Most fat cells are called white fat cells - they store excess energy and make it tough to lose weight. But we've discovered how to turn mice's white fat cells into energy burning brown fat cells, and humans could be next.
Weight loss isn't just about shifting mass - it's about finding ways to burn more energy through activity than we consume from eating. Those activities can (and should) include exercise and other physical exertion on a macro scale, but our individual cells are also capable of pitching in on the fight against weight gain. Brown fat cells are particularly good at this, as they naturally burn off excess energy instead of storing it.
Now researchers have found a way to turn energy storing white fat cells into energy burning brown fat cells. Yu-Hua Tseng, a researcher at the Joslin Diabetes Center, found that mice fat tissues and skeletal muscles would, when exposed to the protein BMP-7, start displaying all the signs of brown fat cells. When the researchers added the diabetes drug rosiglitazone to the mix, even more brown fat started to emerge from the white fat cell cultures. They were also able to take these new brown fat cultures and inject them back into the adult mice. The cells survived and developed into mature brown fat cells, another excellent sign that it's possible to change one fat cell into another.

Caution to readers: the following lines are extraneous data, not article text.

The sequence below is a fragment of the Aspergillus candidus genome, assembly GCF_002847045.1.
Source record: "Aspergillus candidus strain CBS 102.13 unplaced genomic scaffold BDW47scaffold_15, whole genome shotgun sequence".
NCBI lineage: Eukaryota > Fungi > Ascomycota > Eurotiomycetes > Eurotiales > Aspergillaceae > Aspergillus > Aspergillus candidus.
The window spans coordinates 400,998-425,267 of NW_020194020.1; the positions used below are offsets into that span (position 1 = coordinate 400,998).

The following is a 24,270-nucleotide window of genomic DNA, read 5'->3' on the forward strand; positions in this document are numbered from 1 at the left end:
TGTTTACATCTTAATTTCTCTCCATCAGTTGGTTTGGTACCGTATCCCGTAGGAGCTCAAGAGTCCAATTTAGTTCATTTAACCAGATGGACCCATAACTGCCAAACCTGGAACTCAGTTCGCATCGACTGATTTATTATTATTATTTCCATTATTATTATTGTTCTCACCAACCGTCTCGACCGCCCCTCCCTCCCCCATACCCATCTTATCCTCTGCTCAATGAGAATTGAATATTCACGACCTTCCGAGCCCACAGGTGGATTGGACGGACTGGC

There is a snag, however. The treatment relied on finding particular fat cells that were naturally marked with the protein Sca1. That protein is unique to mice, and we don't know what its human equivalent is, which makes directly translating these results tricky. Still, BMP-7 did seem to have some moderate effects on tests on human fat cells cultures, so there's hope that this can be worked into a similar transformational treatment.
Tseng explains what this result could mean for people struggling with obesity:
"Given that obesity is a major risk factor for type 2 diabetes, cardiovascular disease and other metabolic disease, finding new ways to reduce body weight is really essential. Of course, diet and exercise are still the best approaches for losing weight in the general population, but for people who are genetically predisposed to obesity, or those who already develop detrimental metabolic disorders due to excess body weight, there is an urgent need to develop new interventions for effective and safe weight reduction. These results appear to take a significant step toward using brown fat cells in such therapies."